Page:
Since we're bringing up the Times, let's address one other thing. That was Healy's angle. That's where the story was. Instead, he's too busy recycling GOP talking points. He had a story today. He couldn't see it (the two paragraphs excerpted above are paragrahs eight and nine in an eleventh paragraph story) because instead of looking for his own story (which was staring him right in the face), he was trying to nail down an affirmation or a denial of the GOP talking point of "angry."

Common sense, which "reporters" don't generally possess a large quantity of, would tell you this is a hard sell. Hillary can give an impassioned speech. She can give many. Repeatedly if she wants. However, it's doubtful she'd end up tarred "angry" by anyone but the chattering class. It's a pointless talking point. America saw her during the impeachment. They saw her during the revelations of Bill Clinton's . . . whatever. The point is, the way she handled herself during that is a core memory for most Americans. "Angry" is not going to play. The GOP can keep pushing that but they're going up against a root memory from less than a decade ago.

There was a story, but a reporter trying to prove or disprove a GOP talking point couldn't realize the actual story amounted to more than an aside.

We've got one more note. Brady noted something in the Times. It's from "National Briefing" A13. Brady wanted it noted because it's about Jimmy Carter's son. We're noting it for another reason, however:

Jack Carter, son of former President Jimmy Carter announced he would run as a Democrat for the Senate representing Nevada. At a rally in Henderson, Mr. Carter, left criticized the incumbent, John Ensign, a Republican, as following the party line. Mr. Carter, 58, an investment consultant, is the only Democrat in the race so far, although Mayor Oscar Goodman of Las Vegas has discussed the possibility of a Senate big. (AP)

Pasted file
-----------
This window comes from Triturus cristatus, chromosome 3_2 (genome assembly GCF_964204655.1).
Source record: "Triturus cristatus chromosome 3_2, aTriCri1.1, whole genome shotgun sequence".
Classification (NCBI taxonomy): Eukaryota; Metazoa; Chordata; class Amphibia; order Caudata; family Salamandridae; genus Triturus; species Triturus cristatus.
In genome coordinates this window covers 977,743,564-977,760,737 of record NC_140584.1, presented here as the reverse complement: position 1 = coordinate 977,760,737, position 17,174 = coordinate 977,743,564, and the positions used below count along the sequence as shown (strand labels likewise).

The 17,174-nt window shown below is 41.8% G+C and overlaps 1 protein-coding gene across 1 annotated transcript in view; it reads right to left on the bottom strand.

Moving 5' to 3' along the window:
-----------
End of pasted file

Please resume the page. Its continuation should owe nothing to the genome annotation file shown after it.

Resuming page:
Why are we noting it? Well go back to an item in the paper that's missed if someone's impassioned (or if fifty or more are impassioned) but we don't cover everything in the paper.

So Jack Carter declared yesterday, did he? In Henderson? We actually linked to an article noting this last night.

"Under the Bush administration, there's been a disgraceful and illegal decision -- we're not going to the let the judges or the Congress or anyone else know that we're spying on the American people," Carter told reporters. "And no one knows how many innocent Americans have had their privacy violated under this secret act."

When Jimmy Carter said the above, he was saying it at that event. Which is why we're noting it. The New York Times, on the day when they're whitewashing what happened in the NSA hearings yesterday, have the opportunity to note a former president's remarks on the activities and choose not to.

I didn't bother with the "National Briefing" this morning, so thank you to Brady. But this is the same event that Jimmy Carter spoke at and made his comments regarding the illegal activites of the Bully Boy. (See Democracy Now! headline near the start of this entry.) The Times could have included it. It didn't. Not just in any of the lame articles they ran today but they could have also included it in "National Briefing" -- they chose not to.